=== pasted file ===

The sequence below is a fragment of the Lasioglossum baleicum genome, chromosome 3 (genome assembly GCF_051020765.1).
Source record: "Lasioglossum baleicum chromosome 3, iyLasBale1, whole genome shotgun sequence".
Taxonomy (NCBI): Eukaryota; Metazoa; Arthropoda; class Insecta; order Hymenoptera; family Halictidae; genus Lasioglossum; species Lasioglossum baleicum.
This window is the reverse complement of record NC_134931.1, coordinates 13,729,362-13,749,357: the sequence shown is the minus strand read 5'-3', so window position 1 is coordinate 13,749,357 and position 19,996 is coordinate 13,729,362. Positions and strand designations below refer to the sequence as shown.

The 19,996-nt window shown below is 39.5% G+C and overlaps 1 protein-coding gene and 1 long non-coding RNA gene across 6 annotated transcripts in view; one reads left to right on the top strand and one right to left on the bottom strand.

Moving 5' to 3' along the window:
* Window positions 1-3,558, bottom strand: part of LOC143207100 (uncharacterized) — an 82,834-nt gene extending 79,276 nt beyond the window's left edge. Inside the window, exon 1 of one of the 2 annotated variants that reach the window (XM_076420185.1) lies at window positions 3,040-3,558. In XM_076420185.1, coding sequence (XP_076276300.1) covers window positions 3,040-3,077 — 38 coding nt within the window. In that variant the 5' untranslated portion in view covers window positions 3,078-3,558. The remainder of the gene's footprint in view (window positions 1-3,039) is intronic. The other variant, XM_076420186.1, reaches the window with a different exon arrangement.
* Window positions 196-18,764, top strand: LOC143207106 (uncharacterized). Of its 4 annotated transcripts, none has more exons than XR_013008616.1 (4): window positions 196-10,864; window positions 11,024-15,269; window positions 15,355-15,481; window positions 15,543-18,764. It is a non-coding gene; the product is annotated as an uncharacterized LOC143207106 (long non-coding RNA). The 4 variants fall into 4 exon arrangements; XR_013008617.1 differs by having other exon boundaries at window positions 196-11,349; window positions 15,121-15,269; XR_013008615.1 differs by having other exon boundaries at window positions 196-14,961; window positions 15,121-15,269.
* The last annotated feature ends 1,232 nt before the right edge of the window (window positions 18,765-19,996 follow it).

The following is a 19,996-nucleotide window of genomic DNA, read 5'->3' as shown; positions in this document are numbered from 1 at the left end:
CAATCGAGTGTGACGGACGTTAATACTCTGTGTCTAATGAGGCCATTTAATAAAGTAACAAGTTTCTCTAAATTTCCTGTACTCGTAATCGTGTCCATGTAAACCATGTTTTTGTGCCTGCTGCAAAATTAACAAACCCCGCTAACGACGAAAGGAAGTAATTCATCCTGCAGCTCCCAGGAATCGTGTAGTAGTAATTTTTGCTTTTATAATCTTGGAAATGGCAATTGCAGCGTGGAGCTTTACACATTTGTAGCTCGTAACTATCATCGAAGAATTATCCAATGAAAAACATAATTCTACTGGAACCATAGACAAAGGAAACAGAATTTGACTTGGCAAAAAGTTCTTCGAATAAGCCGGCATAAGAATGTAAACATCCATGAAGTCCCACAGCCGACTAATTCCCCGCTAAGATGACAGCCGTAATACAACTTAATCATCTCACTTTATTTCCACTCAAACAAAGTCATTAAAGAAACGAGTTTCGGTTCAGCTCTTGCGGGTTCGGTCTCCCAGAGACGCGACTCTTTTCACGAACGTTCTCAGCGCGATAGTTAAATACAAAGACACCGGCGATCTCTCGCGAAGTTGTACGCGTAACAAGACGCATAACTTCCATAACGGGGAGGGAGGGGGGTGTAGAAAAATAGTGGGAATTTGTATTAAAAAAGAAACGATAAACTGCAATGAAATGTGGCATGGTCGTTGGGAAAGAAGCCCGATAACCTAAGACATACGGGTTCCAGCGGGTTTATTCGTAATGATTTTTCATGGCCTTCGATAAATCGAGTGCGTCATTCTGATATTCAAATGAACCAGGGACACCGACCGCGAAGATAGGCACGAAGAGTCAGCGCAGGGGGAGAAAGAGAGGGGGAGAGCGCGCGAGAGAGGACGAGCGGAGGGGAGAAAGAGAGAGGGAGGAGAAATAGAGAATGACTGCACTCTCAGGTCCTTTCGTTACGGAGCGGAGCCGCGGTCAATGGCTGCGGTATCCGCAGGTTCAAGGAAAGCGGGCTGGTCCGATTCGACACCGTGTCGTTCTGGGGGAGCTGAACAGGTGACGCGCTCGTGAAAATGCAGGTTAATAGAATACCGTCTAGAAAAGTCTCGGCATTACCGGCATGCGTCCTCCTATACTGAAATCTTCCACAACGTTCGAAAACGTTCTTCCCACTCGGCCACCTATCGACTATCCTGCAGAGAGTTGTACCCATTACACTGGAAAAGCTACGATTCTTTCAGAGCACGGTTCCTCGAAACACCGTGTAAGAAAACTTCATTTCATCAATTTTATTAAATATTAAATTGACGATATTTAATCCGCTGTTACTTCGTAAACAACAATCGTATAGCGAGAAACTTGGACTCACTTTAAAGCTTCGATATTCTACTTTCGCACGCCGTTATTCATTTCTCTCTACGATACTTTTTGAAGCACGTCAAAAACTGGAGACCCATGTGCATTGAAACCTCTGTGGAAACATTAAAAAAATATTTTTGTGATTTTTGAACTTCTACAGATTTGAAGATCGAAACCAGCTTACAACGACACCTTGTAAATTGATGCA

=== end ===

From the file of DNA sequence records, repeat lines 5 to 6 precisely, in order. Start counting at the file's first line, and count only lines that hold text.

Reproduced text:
The 19,996-nt window shown below is 39.5% G+C and overlaps 1 protein-coding gene and 1 long non-coding RNA gene across 6 annotated transcripts in view; one reads left to right on the top strand and one right to left on the bottom strand.

Moving 5' to 3' along the window: